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Number of uninsured drops to a record low

The number of people living in America without health insurance coverage hit an all-time low of 8% this year, the U.S. Department of Health and Human Services announced Tuesday.

"Every American has the right to the peace of mind that comes with access to affordable, quality health care," President Joe Biden said in a statement Tuesday about the record-low rate of uninsured Americans.

The findings come days after Democrats hammered out a 725-page climate, health care and tax deal that would extend generous federal subsidies for people who buy private health insurance that are credited with driving down the uninsured rates. Democrats have proposed spending $64 billion to extend those price breaks for three more years.

The drop in uninsured Americans began last year, when Congress and Biden signed off on a $1.9 trillion coronavirus relief bill that lowered premiums and out-of-pocket costs for new or returning customers purchasing plans through the Affordable Care Act's private health insurance markets.

The uninsured rate fell to just under 9% last year with the improved subsidies. The Biden administration also began to step up advertising and increased the number of counselors who helped sign up people for plans during the open enrollment season last year.

Prior to last year, the uninsured rate had consistently remained in the double digits for decades. The number of uninsured Americans began dropping after the ACA, which expanded Medicaid and offers health insurance to people who lack job-based coverage through a mix of subsidized private plans, was enacted in 2010.

Roughly 26 million people remain without health insurance in the U.S. Just under 2 percent of children are now uninsured.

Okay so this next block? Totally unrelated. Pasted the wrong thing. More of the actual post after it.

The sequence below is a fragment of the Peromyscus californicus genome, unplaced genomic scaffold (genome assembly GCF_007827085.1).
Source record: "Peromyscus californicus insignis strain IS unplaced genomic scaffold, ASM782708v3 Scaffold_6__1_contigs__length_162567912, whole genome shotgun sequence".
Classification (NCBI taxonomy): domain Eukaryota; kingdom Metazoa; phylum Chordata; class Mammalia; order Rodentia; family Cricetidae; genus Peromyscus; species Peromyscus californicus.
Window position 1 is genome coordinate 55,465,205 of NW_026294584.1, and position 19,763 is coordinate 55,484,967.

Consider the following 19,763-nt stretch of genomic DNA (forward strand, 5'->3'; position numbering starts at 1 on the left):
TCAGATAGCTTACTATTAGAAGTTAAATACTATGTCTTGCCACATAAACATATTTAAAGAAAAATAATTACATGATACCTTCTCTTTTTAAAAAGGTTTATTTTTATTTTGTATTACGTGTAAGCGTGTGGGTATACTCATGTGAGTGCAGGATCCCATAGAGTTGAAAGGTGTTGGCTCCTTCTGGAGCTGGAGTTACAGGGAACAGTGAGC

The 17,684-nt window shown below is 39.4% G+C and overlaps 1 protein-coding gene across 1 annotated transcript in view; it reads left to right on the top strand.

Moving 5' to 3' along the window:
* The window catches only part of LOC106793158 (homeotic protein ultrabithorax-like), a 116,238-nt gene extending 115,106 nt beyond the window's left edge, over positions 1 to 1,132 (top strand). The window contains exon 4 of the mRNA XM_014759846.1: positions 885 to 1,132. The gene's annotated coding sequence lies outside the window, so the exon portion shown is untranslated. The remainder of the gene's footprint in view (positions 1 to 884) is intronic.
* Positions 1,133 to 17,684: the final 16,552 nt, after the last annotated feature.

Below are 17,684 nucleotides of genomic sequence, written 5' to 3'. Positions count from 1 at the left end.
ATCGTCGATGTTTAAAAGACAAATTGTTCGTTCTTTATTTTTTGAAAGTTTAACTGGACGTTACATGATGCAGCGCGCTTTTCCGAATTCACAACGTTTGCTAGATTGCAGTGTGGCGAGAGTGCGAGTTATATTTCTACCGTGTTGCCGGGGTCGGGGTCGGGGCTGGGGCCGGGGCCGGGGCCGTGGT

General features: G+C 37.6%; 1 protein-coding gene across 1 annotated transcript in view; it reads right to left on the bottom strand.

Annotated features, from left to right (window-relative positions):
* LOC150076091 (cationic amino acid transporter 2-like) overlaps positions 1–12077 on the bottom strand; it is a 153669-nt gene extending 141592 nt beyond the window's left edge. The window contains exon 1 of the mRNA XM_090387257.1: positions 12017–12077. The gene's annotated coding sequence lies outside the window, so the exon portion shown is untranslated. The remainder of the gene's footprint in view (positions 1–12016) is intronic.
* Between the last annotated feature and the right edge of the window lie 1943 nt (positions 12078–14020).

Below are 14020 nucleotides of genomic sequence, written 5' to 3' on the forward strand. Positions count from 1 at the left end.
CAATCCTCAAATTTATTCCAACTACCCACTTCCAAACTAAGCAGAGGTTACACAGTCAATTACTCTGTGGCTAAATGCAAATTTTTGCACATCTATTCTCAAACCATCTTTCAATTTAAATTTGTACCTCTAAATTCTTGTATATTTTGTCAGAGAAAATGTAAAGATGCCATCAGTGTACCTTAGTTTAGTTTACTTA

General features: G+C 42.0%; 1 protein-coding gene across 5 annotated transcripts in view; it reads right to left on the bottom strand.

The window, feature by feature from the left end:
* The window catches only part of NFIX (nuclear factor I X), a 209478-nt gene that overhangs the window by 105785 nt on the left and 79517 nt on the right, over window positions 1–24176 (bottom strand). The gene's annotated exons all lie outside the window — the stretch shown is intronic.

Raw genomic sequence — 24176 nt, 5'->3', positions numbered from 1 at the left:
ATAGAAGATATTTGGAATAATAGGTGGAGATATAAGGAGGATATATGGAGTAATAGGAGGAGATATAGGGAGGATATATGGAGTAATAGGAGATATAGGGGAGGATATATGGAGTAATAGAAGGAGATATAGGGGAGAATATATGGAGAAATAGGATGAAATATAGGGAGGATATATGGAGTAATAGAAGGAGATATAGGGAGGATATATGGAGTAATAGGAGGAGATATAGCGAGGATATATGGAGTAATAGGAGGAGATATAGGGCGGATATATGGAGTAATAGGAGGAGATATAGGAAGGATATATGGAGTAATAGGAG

Job openings drop to 10.7 million in June

American employers posted fewer job openings in June as the economy contends with raging inflation and rising interest rates.

The Labor Department said Tuesday job openings fell to a still-high 10.7 million in June from 11.3 million in May. In its monthly Job Openings and Labor Turnover Survey, the Labor Department said the number of Americans quitting their jobs fell slightly in June while layoffs fell.

The job market has been resilient so far this year: Employers have added an average of 457,000 a jobs a month in 2022; and unemployment is near a 50-year low.

 

Elon Musk's tech allies miffed over subpoenas

Elon Musk's wealthy high tech allies don't seem too happy about receiving subpoenas from Twitter as part of the company's legal battle with the Tesla CEO.

San Francisco-based Twitter is suing Musk in Delaware in an attempt to get him to complete his $44 billion acquisition of the social media company, a deal Musk is trying to get out of. According to a report from the Washington Post, Twitter's legal team has asked for information about a host of tech investors and entrepreneurs connected to Musk in a wide-ranging subpoena.

Twitter declined to comment. One of those receiving the subpoena posted in response a picture of a Mad Magazine cover of a hand raising a middle finger.

 

Starbucks boosts sales, prices and store count

Starbucks reported record revenue in the April-June period, benefiting from hundreds of new stores and higher prices.

The Seattle-based coffee giant said its revenue rose 9% to $8.2 billion, a quarterly record. That surpassed Wall Street's forecast.

Global same-store sales, or sales at stores open at least a year, rose 3%, which was just shy of Wall Street's expectations. Starbucks said traffic was slower, mostly due to continuing closures in China.

But customers spent more when they visited. Starbucks said its net income fell 21% as the company spent more on labor, worker training and supply chain costs.

 

Airbnb bookings rise to a record high

Airbnb reported a profit of $379 million for the second quarter, and it says bookings were a record. The company also said Tuesday it will spend up to $2 billion to buy its own stock, something that usually drives up the price of shares.

The results were a reversal from losses in the second quarter of both last year and 2019.

Airbnb is benefiting from the increase in travel and the exodus of workers from offices, which frees them to work from just about anywhere they can get internet access. Airbnb said bookings in the second quarter were about one-fourth higher than last year and the second quarter of 2019.

— Compiled by Dave Flessner

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